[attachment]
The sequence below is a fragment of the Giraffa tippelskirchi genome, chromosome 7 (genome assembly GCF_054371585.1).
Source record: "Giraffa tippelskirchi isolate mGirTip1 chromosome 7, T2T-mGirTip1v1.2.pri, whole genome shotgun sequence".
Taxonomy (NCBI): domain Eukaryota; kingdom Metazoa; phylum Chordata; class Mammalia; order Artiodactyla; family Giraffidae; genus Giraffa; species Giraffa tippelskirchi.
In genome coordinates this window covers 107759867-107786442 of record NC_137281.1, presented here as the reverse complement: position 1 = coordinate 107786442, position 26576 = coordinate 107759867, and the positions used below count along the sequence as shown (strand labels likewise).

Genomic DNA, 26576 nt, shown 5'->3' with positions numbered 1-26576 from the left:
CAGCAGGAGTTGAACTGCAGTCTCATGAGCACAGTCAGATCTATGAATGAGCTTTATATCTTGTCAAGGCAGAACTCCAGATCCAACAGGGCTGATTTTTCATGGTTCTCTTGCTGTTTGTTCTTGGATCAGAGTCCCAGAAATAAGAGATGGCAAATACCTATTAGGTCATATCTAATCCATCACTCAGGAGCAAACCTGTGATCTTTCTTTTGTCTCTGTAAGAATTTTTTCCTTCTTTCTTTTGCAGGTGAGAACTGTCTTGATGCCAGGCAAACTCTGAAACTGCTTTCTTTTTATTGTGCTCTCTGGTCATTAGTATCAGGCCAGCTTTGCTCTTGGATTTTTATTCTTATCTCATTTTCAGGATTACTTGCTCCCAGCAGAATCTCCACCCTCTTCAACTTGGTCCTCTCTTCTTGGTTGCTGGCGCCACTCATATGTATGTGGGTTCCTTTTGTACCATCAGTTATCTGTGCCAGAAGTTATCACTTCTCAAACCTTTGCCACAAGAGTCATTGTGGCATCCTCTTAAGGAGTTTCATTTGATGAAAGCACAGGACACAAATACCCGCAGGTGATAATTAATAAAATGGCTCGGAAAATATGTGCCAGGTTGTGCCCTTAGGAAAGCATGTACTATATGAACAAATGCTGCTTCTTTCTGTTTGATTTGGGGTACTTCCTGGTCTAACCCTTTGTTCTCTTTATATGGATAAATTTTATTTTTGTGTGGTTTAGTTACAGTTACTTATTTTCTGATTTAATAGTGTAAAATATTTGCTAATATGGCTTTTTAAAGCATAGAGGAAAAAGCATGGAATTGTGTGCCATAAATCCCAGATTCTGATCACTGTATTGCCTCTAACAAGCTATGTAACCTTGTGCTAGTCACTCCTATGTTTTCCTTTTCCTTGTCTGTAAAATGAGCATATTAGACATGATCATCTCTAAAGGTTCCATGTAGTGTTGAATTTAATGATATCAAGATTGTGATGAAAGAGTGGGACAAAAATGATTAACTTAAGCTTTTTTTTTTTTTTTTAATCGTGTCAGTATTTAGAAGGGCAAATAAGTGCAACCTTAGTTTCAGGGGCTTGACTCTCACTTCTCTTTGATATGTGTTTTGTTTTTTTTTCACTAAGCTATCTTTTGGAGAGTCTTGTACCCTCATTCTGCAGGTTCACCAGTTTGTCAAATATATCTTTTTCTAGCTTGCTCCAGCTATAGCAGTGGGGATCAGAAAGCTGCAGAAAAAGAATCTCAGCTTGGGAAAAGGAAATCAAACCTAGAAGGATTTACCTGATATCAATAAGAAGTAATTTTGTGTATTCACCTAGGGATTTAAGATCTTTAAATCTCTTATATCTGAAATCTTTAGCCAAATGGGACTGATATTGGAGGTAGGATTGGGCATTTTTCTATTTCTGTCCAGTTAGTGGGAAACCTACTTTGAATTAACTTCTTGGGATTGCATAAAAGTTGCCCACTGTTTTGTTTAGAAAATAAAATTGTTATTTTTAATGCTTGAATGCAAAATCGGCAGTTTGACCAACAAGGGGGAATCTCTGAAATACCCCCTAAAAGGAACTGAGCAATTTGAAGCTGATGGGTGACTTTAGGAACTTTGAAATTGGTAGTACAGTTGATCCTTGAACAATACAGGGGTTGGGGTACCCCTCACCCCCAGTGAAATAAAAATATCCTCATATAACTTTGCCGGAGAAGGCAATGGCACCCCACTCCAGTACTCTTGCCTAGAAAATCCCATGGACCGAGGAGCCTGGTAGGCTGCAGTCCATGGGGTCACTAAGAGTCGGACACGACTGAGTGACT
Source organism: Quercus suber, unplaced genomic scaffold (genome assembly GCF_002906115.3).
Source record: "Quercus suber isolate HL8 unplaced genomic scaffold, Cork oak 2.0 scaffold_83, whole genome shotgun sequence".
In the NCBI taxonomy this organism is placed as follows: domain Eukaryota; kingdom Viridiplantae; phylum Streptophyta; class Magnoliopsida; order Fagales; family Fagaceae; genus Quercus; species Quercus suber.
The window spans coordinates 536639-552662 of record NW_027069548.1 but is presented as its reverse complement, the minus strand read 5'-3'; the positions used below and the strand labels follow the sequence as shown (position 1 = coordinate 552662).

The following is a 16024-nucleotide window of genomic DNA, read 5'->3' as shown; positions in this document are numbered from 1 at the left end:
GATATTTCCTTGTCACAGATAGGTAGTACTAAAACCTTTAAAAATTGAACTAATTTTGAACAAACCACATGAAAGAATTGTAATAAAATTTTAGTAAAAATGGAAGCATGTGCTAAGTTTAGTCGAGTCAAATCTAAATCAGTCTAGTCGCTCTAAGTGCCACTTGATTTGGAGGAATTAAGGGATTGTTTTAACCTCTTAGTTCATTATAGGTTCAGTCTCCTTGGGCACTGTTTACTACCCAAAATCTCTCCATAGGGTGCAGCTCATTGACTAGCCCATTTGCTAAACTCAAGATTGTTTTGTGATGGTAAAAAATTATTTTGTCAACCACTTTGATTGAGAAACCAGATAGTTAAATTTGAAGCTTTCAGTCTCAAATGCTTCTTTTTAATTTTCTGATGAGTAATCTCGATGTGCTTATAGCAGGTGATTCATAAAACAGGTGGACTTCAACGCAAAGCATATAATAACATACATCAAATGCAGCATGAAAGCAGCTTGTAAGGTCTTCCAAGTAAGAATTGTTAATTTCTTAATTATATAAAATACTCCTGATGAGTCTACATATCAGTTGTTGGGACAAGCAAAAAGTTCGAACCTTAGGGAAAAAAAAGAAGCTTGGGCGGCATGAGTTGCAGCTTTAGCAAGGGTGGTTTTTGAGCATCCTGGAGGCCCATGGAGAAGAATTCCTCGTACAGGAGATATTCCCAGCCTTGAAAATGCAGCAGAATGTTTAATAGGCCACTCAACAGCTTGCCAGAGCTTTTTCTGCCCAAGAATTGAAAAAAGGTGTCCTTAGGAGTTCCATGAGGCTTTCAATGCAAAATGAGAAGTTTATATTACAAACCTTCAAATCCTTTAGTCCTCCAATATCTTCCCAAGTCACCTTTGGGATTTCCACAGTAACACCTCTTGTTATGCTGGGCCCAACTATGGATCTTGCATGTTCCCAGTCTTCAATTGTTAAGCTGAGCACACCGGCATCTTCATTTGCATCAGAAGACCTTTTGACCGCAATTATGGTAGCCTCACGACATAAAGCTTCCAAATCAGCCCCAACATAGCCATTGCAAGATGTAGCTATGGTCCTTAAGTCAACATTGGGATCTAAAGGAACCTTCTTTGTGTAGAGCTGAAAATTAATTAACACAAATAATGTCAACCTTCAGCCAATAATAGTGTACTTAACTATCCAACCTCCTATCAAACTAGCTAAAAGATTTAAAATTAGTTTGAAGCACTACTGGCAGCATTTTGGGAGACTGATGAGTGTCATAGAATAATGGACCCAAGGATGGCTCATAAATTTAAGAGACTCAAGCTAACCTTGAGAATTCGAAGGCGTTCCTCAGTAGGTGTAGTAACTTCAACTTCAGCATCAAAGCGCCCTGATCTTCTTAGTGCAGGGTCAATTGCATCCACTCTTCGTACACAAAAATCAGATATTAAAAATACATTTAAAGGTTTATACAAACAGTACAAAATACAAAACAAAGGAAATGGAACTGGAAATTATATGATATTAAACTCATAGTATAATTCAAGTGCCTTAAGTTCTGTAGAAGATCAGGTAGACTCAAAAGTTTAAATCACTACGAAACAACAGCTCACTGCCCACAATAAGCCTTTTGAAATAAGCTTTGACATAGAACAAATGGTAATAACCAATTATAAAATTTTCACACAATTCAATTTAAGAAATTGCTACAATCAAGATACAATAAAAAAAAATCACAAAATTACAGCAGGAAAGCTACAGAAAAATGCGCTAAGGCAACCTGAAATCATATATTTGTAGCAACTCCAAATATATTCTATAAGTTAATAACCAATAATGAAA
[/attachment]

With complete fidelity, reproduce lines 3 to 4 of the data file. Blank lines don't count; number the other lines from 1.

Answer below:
Taxonomy (NCBI): domain Eukaryota; kingdom Metazoa; phylum Chordata; class Mammalia; order Artiodactyla; family Giraffidae; genus Giraffa; species Giraffa tippelskirchi.
In genome coordinates this window covers 107759867-107786442 of record NC_137281.1, presented here as the reverse complement: position 1 = coordinate 107786442, position 26576 = coordinate 107759867, and the positions used below count along the sequence as shown (strand labels likewise).